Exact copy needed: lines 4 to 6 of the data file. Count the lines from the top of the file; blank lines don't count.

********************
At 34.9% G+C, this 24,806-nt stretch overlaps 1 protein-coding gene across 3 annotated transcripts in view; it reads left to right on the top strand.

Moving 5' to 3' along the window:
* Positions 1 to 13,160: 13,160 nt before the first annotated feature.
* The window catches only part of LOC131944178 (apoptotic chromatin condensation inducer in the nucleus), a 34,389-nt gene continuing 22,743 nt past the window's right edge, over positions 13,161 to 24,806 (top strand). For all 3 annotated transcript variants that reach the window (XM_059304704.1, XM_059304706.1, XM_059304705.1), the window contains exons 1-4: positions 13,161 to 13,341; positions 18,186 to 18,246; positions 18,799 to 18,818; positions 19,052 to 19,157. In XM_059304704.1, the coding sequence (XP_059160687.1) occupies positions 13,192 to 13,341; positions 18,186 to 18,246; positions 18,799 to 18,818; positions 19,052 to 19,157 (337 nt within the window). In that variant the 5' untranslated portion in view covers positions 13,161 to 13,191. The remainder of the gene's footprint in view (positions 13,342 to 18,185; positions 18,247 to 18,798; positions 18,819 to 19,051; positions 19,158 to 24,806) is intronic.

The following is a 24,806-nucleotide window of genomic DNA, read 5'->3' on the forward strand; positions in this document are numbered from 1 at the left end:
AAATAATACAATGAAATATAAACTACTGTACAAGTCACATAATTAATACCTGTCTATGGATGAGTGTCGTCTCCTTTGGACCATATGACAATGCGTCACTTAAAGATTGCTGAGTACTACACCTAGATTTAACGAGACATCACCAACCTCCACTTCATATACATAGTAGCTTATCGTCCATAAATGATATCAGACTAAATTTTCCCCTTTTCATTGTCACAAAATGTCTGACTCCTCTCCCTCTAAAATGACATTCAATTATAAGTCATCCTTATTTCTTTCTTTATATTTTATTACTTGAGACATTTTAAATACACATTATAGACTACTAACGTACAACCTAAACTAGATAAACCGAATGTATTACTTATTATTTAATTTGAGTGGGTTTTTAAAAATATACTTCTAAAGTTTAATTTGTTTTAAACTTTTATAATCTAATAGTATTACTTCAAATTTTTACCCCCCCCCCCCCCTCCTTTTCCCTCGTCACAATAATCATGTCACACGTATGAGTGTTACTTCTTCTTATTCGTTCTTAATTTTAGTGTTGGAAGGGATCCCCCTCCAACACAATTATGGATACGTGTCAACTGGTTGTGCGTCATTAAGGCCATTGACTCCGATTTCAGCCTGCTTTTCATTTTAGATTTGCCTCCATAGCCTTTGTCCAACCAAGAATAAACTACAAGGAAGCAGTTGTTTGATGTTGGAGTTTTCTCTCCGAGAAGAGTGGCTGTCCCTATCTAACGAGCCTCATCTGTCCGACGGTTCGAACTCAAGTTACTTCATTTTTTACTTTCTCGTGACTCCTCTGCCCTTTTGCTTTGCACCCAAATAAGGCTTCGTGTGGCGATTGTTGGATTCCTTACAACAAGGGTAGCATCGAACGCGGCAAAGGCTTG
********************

* The window catches only part of LOC131944178 (apoptotic chromatin condensation inducer in the nucleus), a 34,389-nt gene continuing 22,743 nt past the window's right edge, over positions 13,161 to 24,806 (top strand). For all 3 annotated transcript variants that reach the window (XM_059304704.1, XM_059304706.1, XM_059304705.1), the window contains exons 1-4: positions 13,161 to 13,341; positions 18,186 to 18,246; positions 18,799 to 18,818; positions 19,052 to 19,157. In XM_059304704.1, the coding sequence (XP_059160687.1) occupies positions 13,192 to 13,341; positions 18,186 to 18,246; positions 18,799 to 18,818; positions 19,052 to 19,157 (337 nt within the window). In that variant the 5' untranslated portion in view covers positions 13,161 to 13,191. The remainder of the gene's footprint in view (positions 13,342 to 18,185; positions 18,247 to 18,798; positions 18,819 to 19,051; positions 19,158 to 24,806) is intronic.

The following is a 24,806-nucleotide window of genomic DNA, read 5'->3' on the forward strand; positions in this document are numbered from 1 at the left end:
AAATAATACAATGAAATATAAACTACTGTACAAGTCACATAATTAATACCTGTCTATGGATGAGTGTCGTCTCCTTTGGACCATATGACAATGCGTCACTTAAAGATTGCTGAGTACTACACCTAGATTTAACGAGACATCACCAACCTCCACTTCATATACATAGTAGCTTATCGTCCATAAATGATATCAGACTAAATTTTCCCCTTTTCATTGTCACAAAATGTCTGACTCCTCTCCCTCTAAAATGACATTCAATTATAAGTCATCCTTATTTCTTTCTTTATATTTTATTACTTGAGACATTTTAAATACACATTATAGACTACTAACGTACAACCTAAACTAGATAAACCGAATGTATTACTTATTATTTAATTTGAGTGGGTTTTTAAAAATATACTTCTAAAGTTTAATTTGTTTTAAACTTTTATAATCTAATAGTATTACTTCAAATTTTTACCCCCCCCCCCCCCTCCTTTTCCCTCGTCACAATAATCATGTCACACGTATGAGTGTTACTTCTTCTTATTCGTTCTTAATTTTAGTGTTGGAAGGGATCCCCCTCCAACACAATTATGGATACGTGTCAACTGGTTGTGCGTCATTAAGGCCATTGACTCCGATTTCAGCCTGCTTTTCATTTTAGATTTGCCTCCATAGCCTTTGTCCAACCAAGAATAAACTACAAGGAAGCAGTTGTTTGATGTTGGAGTTTTCTCTCCGAGAAGAGTGGCTGTCCCTATCTAACGAGCCTCATCTGTCCGACGGTTCGAACTCAAGTTACTTCATTTTTTACTTTCTCGTGACTCCTCTGCCCTTTTGCTTTGCACCCAAATAAGGCTTCGTGTGGCGATTGTTGGATTCCTTACAACAAGGGTAGCATCGAACGCGGCAAAGGCTTG